What is a consent order?
A consent order is a legally binding agreement that is typically made in the event of a divorce. It’s important to reach a finance and property settlement, and the consent order is the paperwork that makes sure that the terms of the settlement agreement are legally binding.
The difference between it and any other document signed during a settlement is that when it’s approved by the court, it becomes legally binding. There are some conditions under which a consent order can be challenged (such as one party being under duress or not providing full disclosure, for example) but it typically cements into place a legal agreement around the financial divorce settlement.
In most circumstances, once both parties sign a consent order and the court approves it, it states how the finances are going to be handled.
What is the purpose of a consent order?
The primary reason to use a consent order is to stop either party from making further claims against each other after the divorce has gone through. Without the protection of a sealed court order, either person can dispute any arrangements they may have agreed between them and try to argue for more of the assets. Informal divorce agreements that are done outside of the court can often end like this, which can cause a lot of stress, not to mention financial uncertainty, for both parties.
Furthermore, many would agree that it’s a good idea to have the divorce settlement recognised by the courts so you can both get on with your life. The consent order is a cost-effective way of doing that. Otherwise, if a divorce gets more embattled, an application to court can become much more expensive. Coming to an agreement with the assistance of our accredited mediators, and having a consent order to hold it in place can be easier and less costly for both.
Even for unmarried couples separating, it is still important to find agreement and settle amicably to save the costs of going to court.
What does the consent order include?
The consent order covers a wide range of different assets, and how they are handled, which includes the former matrimonial home, whether it’s to be sold and the proceeds divided, whether it goes to one person, is rented out to the other, and so on. Other joint assets such as cars, white goods, items bought during the marriage, or items that are inherited or otherwise brought into the marriage, also tend to be part of the agreement. Pensions and life insurance policies can be brought into question, as well, as they can be divided at their current value or divided into shares that either party can withdraw later.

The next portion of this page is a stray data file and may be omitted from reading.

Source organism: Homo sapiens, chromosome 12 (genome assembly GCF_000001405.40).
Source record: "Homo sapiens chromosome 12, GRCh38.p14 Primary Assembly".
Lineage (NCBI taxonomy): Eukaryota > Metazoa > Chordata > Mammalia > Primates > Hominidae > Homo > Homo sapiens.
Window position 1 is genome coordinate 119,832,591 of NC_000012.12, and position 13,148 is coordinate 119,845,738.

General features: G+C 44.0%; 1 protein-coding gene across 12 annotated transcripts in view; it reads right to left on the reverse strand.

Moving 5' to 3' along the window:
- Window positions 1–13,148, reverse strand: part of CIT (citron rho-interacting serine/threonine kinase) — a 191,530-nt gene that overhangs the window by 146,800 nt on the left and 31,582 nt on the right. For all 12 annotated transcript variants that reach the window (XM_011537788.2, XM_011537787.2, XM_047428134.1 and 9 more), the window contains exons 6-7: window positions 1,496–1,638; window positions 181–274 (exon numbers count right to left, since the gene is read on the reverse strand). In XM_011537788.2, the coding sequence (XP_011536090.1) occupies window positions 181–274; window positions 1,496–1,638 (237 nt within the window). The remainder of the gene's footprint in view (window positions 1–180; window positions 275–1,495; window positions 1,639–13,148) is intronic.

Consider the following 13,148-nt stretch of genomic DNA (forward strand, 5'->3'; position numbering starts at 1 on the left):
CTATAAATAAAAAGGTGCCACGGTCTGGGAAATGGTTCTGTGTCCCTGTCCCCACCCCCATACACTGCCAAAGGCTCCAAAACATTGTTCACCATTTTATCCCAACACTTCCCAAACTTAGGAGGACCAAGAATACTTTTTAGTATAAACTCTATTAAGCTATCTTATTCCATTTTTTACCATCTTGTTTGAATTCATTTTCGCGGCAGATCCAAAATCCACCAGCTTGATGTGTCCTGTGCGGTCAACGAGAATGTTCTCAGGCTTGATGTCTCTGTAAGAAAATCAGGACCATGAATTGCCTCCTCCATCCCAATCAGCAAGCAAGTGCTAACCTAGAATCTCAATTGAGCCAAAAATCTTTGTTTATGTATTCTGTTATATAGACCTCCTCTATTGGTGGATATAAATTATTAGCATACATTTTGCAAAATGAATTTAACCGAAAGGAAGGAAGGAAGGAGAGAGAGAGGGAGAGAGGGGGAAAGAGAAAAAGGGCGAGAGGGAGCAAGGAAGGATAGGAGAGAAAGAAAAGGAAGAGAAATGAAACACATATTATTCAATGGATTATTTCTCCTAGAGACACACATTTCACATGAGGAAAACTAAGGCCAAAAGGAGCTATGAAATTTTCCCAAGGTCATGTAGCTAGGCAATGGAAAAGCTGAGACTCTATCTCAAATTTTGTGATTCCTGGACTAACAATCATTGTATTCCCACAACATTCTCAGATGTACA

How Family Law Mediation can help
Our specialist accredited Family Mediators provide financial mediation, including a full disclosure and mediation service for property and financial settlements.
We can help ensure that you have the right documents and information needed to reach an agreement with your ex-partner, which can speed up a consent order.
We will guide you through your different options for reaching an agreement on property, pensions and other valuable assets as well as debts and how they will be managed.
Once the agreement is reached your mediator will draft a Memorandum of Understanding which confirms the division of assets and liabilities, ready to hand to your lawyer, for the consent order to be drafted.
Contact Family Law Mediation
If you are looking at or going through divorce proceedings and it’s looking like a divorce settlement is the likely outcome, then you are going to need a consent order to make sure that the agreement sticks. Family Law Mediation can help you agree the terms of a consent order. If you would like to discuss your finance and property settlement and want to speak to a mediator, get in touch with us today.